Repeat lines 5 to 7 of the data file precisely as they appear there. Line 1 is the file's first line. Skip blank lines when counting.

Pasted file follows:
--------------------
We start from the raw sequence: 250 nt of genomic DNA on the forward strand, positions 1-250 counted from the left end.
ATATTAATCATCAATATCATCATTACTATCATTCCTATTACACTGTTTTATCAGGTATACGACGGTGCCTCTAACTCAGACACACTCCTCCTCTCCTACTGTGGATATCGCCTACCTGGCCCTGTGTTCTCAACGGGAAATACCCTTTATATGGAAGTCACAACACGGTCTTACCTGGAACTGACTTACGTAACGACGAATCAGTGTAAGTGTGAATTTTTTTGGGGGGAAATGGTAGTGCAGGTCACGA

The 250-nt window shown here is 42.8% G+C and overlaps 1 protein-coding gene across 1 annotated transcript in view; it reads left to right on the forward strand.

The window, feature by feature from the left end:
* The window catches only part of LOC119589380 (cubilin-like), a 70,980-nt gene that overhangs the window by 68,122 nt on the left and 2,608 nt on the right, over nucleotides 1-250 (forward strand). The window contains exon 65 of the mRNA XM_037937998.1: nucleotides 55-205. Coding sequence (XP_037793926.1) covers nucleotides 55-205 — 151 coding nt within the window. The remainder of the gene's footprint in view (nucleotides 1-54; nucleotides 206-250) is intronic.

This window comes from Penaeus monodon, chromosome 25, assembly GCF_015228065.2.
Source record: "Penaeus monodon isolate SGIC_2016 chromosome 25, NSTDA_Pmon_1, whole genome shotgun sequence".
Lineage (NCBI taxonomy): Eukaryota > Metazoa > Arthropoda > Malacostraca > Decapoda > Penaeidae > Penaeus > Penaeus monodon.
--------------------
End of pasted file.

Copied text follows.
* The window catches only part of LOC119589380 (cubilin-like), a 70,980-nt gene that overhangs the window by 68,122 nt on the left and 2,608 nt on the right, over nucleotides 1-250 (forward strand). The window contains exon 65 of the mRNA XM_037937998.1: nucleotides 55-205. Coding sequence (XP_037793926.1) covers nucleotides 55-205 — 151 coding nt within the window. The remainder of the gene's footprint in view (nucleotides 1-54; nucleotides 206-250) is intronic.

This window comes from Penaeus monodon, chromosome 25, assembly GCF_015228065.2.
Source record: "Penaeus monodon isolate SGIC_2016 chromosome 25, NSTDA_Pmon_1, whole genome shotgun sequence".